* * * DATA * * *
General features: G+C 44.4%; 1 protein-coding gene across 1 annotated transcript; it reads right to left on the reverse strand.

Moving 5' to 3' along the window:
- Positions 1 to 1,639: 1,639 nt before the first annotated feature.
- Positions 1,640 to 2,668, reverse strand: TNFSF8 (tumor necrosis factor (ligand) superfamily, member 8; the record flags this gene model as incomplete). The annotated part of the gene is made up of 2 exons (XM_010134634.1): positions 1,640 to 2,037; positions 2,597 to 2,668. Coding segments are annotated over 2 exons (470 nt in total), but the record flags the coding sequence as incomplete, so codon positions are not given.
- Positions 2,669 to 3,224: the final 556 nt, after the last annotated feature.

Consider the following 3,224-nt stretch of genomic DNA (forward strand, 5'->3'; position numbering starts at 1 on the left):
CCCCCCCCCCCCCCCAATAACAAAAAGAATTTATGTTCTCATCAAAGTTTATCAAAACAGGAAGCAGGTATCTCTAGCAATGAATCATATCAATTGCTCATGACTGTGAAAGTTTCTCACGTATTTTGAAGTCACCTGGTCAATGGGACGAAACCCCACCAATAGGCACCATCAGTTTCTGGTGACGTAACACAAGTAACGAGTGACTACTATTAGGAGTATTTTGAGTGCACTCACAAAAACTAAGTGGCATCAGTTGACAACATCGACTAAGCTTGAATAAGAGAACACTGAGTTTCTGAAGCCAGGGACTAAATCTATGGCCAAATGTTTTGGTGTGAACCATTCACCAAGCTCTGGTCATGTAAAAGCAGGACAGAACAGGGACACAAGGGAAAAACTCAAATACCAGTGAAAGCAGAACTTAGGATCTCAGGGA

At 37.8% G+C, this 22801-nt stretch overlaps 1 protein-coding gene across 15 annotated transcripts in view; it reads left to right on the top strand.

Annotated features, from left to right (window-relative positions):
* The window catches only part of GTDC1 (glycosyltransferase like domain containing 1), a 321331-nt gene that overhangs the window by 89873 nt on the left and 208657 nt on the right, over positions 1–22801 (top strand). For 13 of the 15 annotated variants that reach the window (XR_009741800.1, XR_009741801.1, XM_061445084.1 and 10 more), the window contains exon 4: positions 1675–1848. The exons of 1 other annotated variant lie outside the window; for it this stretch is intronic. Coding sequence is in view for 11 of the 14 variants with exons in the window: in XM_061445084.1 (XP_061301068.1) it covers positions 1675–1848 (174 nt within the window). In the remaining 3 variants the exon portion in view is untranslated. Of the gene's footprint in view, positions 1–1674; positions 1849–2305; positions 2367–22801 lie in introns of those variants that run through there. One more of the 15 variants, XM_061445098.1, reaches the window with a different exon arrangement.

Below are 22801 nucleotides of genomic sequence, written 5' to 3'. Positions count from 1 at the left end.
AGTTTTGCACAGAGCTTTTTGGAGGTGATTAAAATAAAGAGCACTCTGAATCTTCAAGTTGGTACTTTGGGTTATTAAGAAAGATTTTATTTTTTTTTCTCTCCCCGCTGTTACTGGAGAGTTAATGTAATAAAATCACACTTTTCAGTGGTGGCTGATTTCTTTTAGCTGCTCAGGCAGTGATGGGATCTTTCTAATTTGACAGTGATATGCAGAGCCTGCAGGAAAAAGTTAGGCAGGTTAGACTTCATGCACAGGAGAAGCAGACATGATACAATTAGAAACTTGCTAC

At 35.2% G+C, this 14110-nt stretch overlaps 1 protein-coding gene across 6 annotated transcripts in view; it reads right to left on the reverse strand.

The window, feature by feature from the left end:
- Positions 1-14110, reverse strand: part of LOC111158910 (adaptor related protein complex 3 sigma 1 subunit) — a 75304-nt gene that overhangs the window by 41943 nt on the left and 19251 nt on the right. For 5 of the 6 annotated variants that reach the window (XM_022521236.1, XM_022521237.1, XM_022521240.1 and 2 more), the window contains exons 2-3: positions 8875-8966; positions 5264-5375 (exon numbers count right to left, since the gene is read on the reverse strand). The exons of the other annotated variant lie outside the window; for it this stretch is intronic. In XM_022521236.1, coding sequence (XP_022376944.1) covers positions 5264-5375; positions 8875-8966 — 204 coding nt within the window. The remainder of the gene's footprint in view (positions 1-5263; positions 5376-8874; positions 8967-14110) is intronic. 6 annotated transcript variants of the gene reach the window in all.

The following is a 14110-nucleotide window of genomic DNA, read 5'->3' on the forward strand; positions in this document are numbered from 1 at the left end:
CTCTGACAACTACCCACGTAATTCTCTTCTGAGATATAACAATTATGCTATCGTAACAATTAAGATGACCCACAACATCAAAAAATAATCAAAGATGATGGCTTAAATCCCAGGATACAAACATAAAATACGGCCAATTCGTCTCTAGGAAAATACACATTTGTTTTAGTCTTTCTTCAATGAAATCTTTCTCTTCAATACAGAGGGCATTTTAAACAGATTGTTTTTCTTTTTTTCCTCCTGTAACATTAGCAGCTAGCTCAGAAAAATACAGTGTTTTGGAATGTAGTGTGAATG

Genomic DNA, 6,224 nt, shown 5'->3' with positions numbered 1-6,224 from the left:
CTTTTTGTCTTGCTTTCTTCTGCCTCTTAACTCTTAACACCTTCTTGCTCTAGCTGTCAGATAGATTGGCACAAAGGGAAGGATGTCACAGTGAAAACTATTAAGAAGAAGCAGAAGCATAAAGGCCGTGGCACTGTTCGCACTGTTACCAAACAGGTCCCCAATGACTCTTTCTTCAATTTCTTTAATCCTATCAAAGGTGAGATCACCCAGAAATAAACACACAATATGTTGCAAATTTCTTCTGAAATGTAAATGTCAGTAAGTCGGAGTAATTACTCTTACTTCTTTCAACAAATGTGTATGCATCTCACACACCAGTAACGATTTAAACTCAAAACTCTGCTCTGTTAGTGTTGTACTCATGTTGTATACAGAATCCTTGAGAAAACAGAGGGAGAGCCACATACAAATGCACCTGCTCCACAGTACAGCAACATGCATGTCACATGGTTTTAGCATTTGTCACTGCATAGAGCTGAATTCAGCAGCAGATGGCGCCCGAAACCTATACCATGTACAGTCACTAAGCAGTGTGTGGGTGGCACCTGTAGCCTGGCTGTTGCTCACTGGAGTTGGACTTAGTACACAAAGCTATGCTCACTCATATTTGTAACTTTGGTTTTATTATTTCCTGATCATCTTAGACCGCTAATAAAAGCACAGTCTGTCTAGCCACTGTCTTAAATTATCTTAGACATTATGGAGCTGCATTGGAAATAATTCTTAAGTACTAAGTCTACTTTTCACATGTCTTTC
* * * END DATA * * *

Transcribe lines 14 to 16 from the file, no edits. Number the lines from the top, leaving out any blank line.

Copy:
The window, feature by feature from the left end:
- Positions 1-14110, reverse strand: part of LOC111158910 (adaptor related protein complex 3 sigma 1 subunit) — a 75304-nt gene that overhangs the window by 41943 nt on the left and 19251 nt on the right. For 5 of the 6 annotated variants that reach the window (XM_022521236.1, XM_022521237.1, XM_022521240.1 and 2 more), the window contains exons 2-3: positions 8875-8966; positions 5264-5375 (exon numbers count right to left, since the gene is read on the reverse strand). The exons of the other annotated variant lie outside the window; for it this stretch is intronic. In XM_022521236.1, coding sequence (XP_022376944.1) covers positions 5264-5375; positions 8875-8966 — 204 coding nt within the window. The remainder of the gene's footprint in view (positions 1-5263; positions 5376-8874; positions 8967-14110) is intronic. 6 annotated transcript variants of the gene reach the window in all.

The following is a 14110-nucleotide window of genomic DNA, read 5'->3' on the forward strand; positions in this document are numbered from 1 at the left end: